Rider Fitness

Riding is a sport, and every sport requires fitness. However, in riding there are added dangers to not being fit enough. An unfit rider tires easily and loses strength, which can make the difference between staying on or falling off. He is also unable to help when his horse is a little tired, or in trouble.

The three ‘S’s

Every individual sport demands its own specific type of fitness, and you use different muscles for different sports. The type of fitness you need for riding, and how fit you need to be, varies according to how strenuous the activity – for example, hacking and show jumping require far less in rider fitness than hunting and eventing.

Strength: Fitness for riding involves muscular strength to a certain extent. This doesn’t mean ‘brute force’ but, rather, the ability to use your muscles to the full, so enabling you to control the pony.

Stamina, which allows you to use the necessary muscles repeatedly and over a long period of time, is of much greater importance for the horse rider. It is achieved by a steady build up of fitness targeted at your particular activity.

Suppleness: As you become fitter, your suppleness improves, meaning you can use your muscles to their utmost. If your muscles are unfit, they ache and go into cramp which makes them stiff. By working the muscles, suppleness improves which in turn prevents stiffness occurring.

Weight and diet

A fit person carries little excess weight. Any visible fat on either a person or a horse indicates that there is an equal number of fatty deposits hidden from sight -around the heart and other internal organs. This puts a strain on these organs when they are asked to work hard.

Every sportsman needs a balanced diet with the correct vitamin and mineral intake. However, a rider’s diet is probably not as crucial in its content as that of top athletes. In riding, it is the horse who is put to the most severe test. The rider must be fit enough to help his horse, but the same effort is not demanded from him as from his horse.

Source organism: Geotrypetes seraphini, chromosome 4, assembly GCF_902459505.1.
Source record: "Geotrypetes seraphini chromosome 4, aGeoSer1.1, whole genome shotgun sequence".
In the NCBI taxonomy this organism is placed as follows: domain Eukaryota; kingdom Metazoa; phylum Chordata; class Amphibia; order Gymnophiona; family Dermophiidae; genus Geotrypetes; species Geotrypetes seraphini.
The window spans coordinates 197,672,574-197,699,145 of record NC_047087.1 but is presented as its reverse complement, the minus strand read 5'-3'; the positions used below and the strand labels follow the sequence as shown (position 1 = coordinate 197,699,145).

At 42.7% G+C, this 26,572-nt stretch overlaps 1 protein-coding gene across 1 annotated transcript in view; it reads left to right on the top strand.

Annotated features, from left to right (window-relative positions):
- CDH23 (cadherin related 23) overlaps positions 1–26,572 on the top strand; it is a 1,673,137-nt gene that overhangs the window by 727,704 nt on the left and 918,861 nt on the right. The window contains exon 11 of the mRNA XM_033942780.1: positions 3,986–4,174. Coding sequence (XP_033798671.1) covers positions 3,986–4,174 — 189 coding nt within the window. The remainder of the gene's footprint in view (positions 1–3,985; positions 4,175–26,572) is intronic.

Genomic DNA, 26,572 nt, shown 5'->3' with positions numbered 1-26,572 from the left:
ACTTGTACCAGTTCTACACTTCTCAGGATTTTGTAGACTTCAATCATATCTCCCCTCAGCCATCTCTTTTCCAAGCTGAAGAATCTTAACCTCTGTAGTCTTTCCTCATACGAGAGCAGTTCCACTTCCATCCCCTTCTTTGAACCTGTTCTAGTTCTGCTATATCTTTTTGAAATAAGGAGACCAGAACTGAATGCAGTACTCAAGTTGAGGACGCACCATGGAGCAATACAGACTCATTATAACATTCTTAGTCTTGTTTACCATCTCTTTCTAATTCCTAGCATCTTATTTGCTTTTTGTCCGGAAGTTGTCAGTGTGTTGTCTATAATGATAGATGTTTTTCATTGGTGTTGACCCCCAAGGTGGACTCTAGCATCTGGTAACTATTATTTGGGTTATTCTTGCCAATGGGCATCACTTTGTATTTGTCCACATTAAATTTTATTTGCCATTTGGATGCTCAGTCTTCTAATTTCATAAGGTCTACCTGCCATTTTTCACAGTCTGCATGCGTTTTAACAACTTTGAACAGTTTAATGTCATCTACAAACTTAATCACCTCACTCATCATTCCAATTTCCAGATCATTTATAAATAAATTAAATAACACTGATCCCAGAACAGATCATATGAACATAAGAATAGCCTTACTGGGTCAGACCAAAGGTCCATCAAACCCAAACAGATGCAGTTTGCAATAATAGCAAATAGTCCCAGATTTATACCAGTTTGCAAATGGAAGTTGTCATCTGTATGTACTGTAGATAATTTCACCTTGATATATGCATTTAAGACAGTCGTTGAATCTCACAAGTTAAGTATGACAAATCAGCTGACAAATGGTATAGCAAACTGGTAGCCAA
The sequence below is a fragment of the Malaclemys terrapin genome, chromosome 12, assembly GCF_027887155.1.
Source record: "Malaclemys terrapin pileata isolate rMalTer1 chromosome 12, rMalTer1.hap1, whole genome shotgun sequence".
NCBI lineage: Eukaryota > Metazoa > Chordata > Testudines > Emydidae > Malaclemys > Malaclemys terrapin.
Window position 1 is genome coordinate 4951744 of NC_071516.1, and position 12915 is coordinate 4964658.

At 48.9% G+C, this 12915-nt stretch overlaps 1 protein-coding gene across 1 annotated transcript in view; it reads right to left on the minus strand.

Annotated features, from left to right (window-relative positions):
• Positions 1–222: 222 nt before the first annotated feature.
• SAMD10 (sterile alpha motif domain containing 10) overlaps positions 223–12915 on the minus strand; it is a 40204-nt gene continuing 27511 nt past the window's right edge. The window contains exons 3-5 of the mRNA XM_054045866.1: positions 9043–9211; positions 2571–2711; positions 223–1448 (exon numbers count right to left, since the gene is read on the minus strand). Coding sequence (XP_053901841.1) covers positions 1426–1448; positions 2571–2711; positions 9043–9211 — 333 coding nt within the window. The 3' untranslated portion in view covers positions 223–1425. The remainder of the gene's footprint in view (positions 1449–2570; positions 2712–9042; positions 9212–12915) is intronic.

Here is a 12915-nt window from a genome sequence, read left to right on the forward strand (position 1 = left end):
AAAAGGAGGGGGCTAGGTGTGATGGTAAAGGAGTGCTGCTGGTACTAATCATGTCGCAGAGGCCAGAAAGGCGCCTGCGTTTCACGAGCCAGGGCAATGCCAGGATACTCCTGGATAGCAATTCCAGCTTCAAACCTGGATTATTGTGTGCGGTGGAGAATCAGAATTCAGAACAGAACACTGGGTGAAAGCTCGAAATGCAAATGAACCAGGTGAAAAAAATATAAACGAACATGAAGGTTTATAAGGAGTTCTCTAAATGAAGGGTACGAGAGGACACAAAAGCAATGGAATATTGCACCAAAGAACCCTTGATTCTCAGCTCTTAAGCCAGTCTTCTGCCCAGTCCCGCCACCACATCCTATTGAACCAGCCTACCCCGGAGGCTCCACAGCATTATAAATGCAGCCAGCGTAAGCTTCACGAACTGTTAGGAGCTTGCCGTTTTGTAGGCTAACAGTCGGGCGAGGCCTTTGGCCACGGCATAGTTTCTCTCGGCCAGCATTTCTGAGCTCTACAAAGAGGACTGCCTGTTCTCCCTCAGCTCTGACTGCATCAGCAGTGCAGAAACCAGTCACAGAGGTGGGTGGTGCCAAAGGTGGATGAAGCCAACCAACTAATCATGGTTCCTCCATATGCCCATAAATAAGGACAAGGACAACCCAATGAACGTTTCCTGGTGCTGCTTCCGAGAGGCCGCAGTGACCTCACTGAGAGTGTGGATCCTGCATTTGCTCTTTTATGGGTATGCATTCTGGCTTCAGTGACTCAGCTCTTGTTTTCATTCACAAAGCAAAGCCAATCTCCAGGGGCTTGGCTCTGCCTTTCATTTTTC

The best exercise

The only way to develop proper fitness for riding, is to ride. There is no real substitute, because no other activity replaces the effort required to remain in balance and control a moving horse. You can do exercises to stretch and work some of the muscles necessary for riding, but these can’t do more than ‘tone’ them up.

How much riding is necessary depends entirely on what the rider and horse combination is aiming to do. Normally it is enough if the rider does all the work involved in preparing for the competition on his horse. By producing a fit horse, the rider is automatically making himself fit as well.

The problem of fitness arises when the rider is otherwise occupied (at work or school) and someone else is building up the horse or pony’s fitness. If you only ride occasionally, you can’t expect to become fit enough without taking some other form of exercise.

Alternative exercise

If you are unable to ride every day, or are aiming to ride competitively, it is helpful to take part in some other activity such as jogging, skipping or swimming. Riding in a competition is very hard work and can soon leave you feeling out of breath. Twenty minutes’ hard swimming, or 15 minutes of jogging or skipping, a few times a week, can make all the difference.

Other activities such as aerobics can also be of help in a fitness programme, but should be done under the supervision of a qualified teacher to avoid strain. All general stretch and bend exercises help to increase suppleness.

Non-riding exercise is also very useful for maintaining your fitness throughout the year, or if your riding tends to be ‘seasonal’ to coincide with competitions or hunting. Because slack muscles are more prone to strain and damage, keeping up year-round fitness helps avoid problems when you start riding again after a break.

Leg work

There are various exercises which work your ‘riding’ muscles a little harder, so making them stronger. One way to strengthen your leg and back muscles as well as improving your balance is to stand up in the stirrups. It is a good idea to hold on to a neck strap so you don’t catch the pony in the mouth if you do lose your balance.

Stand up, then allow all the weight to drop into your heels. Keep your knees bent, and all the while think to yourself ‘knees down, heels down’. This exercise stretches your calf muscles and builds up your thighs, as well as working your back muscles. To begin with, do this for a couple of minutes, and gradually build up to 20 minutes.

Another useful exercise is riding without stirrups. This helps suppleness and works the leg muscles very hard. The length of time spent riding without stirrups should be increased gradually as with any exercise – to prevent muscle strain occurring.

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